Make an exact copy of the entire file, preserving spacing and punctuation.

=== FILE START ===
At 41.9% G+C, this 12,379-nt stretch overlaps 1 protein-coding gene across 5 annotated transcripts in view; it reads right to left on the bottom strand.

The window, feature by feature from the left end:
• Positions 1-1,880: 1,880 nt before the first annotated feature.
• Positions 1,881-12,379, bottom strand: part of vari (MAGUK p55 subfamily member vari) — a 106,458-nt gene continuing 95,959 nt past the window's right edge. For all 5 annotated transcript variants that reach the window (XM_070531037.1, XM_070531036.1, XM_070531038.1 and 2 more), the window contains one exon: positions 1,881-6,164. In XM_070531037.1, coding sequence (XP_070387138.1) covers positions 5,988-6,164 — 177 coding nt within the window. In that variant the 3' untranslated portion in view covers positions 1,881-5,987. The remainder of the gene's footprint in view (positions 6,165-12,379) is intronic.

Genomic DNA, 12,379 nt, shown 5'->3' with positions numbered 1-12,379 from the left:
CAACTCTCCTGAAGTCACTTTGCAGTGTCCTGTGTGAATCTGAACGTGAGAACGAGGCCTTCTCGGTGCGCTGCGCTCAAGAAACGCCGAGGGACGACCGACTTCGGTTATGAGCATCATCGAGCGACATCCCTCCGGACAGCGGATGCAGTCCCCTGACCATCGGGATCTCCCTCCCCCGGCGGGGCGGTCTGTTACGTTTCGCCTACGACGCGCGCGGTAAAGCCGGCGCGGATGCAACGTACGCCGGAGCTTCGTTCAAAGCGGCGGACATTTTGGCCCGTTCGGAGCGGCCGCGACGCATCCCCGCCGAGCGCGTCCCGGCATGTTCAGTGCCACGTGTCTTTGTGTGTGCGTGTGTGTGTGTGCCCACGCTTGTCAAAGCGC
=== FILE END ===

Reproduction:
At 41.9% G+C, this 12,379-nt stretch overlaps 1 protein-coding gene across 5 annotated transcripts in view; it reads right to left on the bottom strand.

The window, feature by feature from the left end:
• Positions 1-1,880: 1,880 nt before the first annotated feature.
• Positions 1,881-12,379, bottom strand: part of vari (MAGUK p55 subfamily member vari) — a 106,458-nt gene continuing 95,959 nt past the window's right edge. For all 5 annotated transcript variants that reach the window (XM_070531037.1, XM_070531036.1, XM_070531038.1 and 2 more), the window contains one exon: positions 1,881-6,164. In XM_070531037.1, coding sequence (XP_070387138.1) covers positions 5,988-6,164 — 177 coding nt within the window. In that variant the 3' untranslated portion in view covers positions 1,881-5,987. The remainder of the gene's footprint in view (positions 6,165-12,379) is intronic.

Genomic DNA, 12,379 nt, shown 5'->3' with positions numbered 1-12,379 from the left:
CAACTCTCCTGAAGTCACTTTGCAGTGTCCTGTGTGAATCTGAACGTGAGAACGAGGCCTTCTCGGTGCGCTGCGCTCAAGAAACGCCGAGGGACGACCGACTTCGGTTATGAGCATCATCGAGCGACATCCCTCCGGACAGCGGATGCAGTCCCCTGACCATCGGGATCTCCCTCCCCCGGCGGGGCGGTCTGTTACGTTTCGCCTACGACGCGCGCGGTAAAGCCGGCGCGGATGCAACGTACGCCGGAGCTTCGTTCAAAGCGGCGGACATTTTGGCCCGTTCGGAGCGGCCGCGACGCATCCCCGCCGAGCGCGTCCCGGCATGTTCAGTGCCACGTGTCTTTGTGTGTGCGTGTGTGTGTGTGCCCACGCTTGTCAAAGCGC